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Political Process Theory

Neal Caren

Subject Politics
Government, Politics, and Law » Political Sociology

DOI: 10.1111/b.9781405124331.2007.x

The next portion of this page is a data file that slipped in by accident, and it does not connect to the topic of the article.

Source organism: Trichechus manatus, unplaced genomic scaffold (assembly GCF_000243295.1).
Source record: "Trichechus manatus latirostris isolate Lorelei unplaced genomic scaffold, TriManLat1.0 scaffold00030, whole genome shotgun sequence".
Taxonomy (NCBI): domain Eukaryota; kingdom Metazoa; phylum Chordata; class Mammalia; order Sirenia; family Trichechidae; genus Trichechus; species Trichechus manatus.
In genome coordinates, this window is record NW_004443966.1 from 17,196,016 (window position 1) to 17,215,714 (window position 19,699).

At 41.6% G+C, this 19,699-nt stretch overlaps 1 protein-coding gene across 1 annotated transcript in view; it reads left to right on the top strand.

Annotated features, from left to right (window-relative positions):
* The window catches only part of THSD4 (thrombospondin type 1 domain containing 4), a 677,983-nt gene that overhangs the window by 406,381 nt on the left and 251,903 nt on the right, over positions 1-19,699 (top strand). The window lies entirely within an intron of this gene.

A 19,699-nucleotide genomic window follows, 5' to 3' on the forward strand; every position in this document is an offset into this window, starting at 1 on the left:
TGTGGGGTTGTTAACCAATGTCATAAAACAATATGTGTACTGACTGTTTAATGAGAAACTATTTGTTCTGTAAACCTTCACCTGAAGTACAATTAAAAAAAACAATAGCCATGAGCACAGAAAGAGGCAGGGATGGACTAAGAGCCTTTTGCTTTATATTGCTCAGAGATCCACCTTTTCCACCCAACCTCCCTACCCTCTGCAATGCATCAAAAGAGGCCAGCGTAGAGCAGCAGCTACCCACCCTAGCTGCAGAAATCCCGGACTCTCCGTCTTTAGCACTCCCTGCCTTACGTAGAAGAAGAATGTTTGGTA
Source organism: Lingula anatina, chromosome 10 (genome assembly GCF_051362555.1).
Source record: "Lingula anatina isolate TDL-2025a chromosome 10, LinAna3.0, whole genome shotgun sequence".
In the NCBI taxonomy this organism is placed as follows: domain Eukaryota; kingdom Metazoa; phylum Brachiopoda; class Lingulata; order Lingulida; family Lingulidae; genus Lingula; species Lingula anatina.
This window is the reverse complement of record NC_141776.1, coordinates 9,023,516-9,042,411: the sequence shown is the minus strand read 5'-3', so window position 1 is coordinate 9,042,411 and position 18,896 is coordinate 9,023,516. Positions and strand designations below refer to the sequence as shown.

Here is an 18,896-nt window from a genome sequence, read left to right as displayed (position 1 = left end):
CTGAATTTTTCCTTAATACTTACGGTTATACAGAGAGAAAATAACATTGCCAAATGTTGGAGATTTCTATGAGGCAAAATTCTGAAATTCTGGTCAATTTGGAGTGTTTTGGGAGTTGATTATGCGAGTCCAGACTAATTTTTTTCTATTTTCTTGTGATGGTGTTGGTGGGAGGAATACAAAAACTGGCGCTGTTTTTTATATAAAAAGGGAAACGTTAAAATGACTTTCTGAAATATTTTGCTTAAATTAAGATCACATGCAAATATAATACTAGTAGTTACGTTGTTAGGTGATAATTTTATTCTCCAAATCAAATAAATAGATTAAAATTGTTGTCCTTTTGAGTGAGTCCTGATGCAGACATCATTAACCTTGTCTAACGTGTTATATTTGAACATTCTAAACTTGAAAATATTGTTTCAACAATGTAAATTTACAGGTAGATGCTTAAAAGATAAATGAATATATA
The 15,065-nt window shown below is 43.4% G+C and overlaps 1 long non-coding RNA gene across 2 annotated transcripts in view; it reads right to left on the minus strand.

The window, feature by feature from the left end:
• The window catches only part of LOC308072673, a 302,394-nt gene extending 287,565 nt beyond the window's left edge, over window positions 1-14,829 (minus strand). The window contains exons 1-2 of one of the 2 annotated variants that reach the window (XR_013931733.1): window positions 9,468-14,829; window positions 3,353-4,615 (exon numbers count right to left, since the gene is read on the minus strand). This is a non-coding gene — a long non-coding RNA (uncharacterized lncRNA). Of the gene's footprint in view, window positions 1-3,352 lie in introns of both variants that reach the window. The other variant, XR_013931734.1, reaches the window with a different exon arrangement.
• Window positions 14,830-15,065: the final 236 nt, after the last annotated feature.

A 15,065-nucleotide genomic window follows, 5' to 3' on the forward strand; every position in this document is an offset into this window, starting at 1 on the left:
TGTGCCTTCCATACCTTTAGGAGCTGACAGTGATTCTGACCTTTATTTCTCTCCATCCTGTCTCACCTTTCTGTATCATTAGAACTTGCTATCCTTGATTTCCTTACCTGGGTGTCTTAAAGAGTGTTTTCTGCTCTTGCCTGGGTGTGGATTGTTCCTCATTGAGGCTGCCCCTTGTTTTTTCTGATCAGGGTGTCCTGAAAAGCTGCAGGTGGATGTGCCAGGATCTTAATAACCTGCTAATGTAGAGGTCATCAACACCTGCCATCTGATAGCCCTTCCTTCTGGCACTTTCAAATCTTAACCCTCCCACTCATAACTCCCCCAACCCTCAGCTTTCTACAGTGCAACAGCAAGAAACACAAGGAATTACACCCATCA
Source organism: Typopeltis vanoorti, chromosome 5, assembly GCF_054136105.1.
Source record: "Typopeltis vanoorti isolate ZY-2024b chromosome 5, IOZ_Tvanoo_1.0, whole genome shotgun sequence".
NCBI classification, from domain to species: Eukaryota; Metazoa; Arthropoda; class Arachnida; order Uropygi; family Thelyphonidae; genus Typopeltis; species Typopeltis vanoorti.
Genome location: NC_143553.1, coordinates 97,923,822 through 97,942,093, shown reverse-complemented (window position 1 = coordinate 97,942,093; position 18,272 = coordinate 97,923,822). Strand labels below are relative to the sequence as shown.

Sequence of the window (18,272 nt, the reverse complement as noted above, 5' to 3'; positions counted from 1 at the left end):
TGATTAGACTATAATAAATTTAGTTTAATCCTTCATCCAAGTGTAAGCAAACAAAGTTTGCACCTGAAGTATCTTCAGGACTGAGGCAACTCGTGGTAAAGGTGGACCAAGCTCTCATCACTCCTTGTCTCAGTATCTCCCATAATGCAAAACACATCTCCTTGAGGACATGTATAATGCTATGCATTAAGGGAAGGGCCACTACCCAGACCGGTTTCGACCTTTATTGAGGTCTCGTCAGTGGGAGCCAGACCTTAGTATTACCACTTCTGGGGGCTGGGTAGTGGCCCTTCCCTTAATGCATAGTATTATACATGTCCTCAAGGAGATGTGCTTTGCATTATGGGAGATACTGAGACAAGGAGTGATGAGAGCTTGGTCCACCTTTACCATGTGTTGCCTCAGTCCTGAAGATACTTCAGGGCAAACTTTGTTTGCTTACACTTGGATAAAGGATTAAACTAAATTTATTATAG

The standard explanation for social movement mobilization, known as political process theory (PPT), emphasizes the role of political opportunities, mobilizing structures, and framing processes, along with protest cycles and contentious repertoires. Developed in the US in the 1970s and 1980s and rooted in an analysis of civil rights struggles, PPT focuses on the interaction between movement attributes, such as organizational structure, and the broader economic and political context. Critics argue that the theory is overly structural and invariant. Recent research by core PPT theorists has shifted focus to a more dynamic analysis of the reoccurring mechanisms and processes of contentious politics. PPT is the culmination of a series of critiques against the then-prevailing social scientific view that protestors and other social movement participants were irrational mobs, overwhelmed by a collective mentality. Movements did not result from alienation or abnormal psychological dispositions, but rather were means to achieve political ends and resolve legitimate grievances. Three precursors to PPT are noteworthy for their contributions to establishing this new analysis. First, Olson's (1965) analysis of collection behavior turned old notions about the irrationality of protestors on its head, exploring the rational and deliberate choices that individuals made before joining a movement. ... log in or subscribe to read full text

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